Should You Explore Phased Retirement?

Have you wished for something between full-time work and retirement? Phased retirement programs allow workers nearing retirement age to cut back on hours while keeping some pay and benefits. The pandemic opened bosses to flexible work arrangements. And now, a fierce hiring market and higher-than-expected retirement rates have motivated them to find ways to retain older workers with key skills. Phased retirement offers many benefits, but it can be complicated. Considerations include the age at which you plan to retire and your employer. This period can provide a trial run for the rest of your life.

Let’s face it: Despite our lovely dreams of golf, beaches and Broadway shows, our jobs and workplace provide a kind of social life, giving us a sense of community. A phased retirement arrangement lets you start experiencing what living without work would be like.

You know what’s coming next — having enough money to last through your nonworking life. Phased retirement helps make that transition from post-work life with an additional stream of income to continue funding your retirement plan.

You’ll be able to engage in some of the pleasurable perks of retirement, which you may have been unwilling to do if you just relied on your retirement account. You’ve conditioned yourself to save and not spend, but if you maintain some employment, you’ll be granting yourself a sense of comfort in spending the money you’ve worked hard to save. Plus, with income from a part-time job, you may be able to avoid drawing Social Security benefits too early.

Financial advisers say phased retirement programs can provide financial and psychological benefits, but potential legal and financial complications loom.


  • You can help train the employee who will eventually take your place.
  • For firms concerned about losing a lot of institutional knowledge and intellectual capital, such a program gives time to recruit and train a successor before an employee retires.
  • Employers can help facilitate seamless transitions by encouraging retiring employees to participate in succession planning, training, mentoring and encore career opportunities.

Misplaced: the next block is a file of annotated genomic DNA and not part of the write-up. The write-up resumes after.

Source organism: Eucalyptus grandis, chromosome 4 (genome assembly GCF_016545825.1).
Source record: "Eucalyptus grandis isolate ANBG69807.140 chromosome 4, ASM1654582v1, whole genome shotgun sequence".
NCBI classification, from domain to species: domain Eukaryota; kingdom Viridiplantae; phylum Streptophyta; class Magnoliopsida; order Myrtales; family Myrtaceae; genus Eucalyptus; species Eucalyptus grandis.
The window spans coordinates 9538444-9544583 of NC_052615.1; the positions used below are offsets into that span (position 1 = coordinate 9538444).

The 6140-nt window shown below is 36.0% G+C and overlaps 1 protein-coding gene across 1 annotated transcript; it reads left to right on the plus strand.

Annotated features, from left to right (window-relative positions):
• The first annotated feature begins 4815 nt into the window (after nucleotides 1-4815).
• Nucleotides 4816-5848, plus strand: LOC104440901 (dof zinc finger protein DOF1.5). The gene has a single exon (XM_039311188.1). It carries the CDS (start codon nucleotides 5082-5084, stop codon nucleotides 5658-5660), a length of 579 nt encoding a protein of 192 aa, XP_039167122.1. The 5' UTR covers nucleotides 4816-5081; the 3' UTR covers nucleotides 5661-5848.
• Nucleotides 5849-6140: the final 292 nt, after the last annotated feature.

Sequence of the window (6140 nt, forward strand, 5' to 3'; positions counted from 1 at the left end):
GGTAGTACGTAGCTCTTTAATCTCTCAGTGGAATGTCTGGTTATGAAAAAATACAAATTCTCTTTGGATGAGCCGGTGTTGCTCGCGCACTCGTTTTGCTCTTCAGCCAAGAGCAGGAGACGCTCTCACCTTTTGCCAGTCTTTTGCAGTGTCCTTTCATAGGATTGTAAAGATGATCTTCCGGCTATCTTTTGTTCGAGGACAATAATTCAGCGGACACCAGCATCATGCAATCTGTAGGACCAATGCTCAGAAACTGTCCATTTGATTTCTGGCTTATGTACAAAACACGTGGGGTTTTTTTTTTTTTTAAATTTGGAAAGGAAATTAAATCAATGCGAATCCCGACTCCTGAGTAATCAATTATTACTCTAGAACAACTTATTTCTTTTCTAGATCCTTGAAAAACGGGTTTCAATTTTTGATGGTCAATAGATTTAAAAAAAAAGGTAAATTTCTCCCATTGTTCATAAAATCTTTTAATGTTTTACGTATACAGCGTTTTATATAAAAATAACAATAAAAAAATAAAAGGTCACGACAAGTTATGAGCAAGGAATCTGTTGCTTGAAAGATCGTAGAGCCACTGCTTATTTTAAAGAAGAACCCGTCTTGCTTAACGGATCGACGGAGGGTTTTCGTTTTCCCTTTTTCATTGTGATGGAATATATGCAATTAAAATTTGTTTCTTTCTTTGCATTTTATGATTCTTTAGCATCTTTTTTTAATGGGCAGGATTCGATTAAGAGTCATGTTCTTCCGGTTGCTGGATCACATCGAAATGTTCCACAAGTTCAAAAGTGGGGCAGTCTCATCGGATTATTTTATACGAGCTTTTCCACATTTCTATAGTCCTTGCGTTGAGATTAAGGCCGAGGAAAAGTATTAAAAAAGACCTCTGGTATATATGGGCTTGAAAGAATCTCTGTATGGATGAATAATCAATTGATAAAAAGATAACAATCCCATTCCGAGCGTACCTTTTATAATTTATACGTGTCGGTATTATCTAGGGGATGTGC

• Phased retirement can be a powerful employee retention tool.


  • The rules of some pension and 401(k) plans can create complexities. People phasing into retirement may want to tap their retirement benefits to supplement a lower paycheck. Many employers allow employees ages 59-1/2 or older to tap into their 401(k) accounts without penalty, but some don’t.
  • Companies can amend their pension plans to allow workers to make partial early withdrawals, but it can backfire if it encourages more people to retire early.

Think of the future

Many workers envision a flexible transition into retirement. But employers need to have options in place to support them. Companies could look at it as a way to slow the brain drain and manage talent shortages, finding a way to leverage rather than lose that level of experience. Employees can ask to be hired as independent contractors and make their own work schedules. If you start a new business, you may continue to build retirement savings using a Simplified Employee Pension or solo 401(k) plan.

About 38% of employers surveyed by Mercer LLC are offering some type of phased retirement program. Another report by Transamerica Institute says that about 46% of employers offer one or more work-related transition programs, 41% enable their employees to reduce hours and shift from full time to part time, and 35% offer their employees less stressful or demanding jobs.

Workers can look for ways to ease into retirement and keep some pay and benefits. People have the potential to live longer than ever before, prompting a rethinking of workforce time relative to retirement. The phased retirement trend is likely to continue because it can be beneficial to both employees and employers.

Reach out to Roz Carothers and her team at Triplett & Carothers to learn more.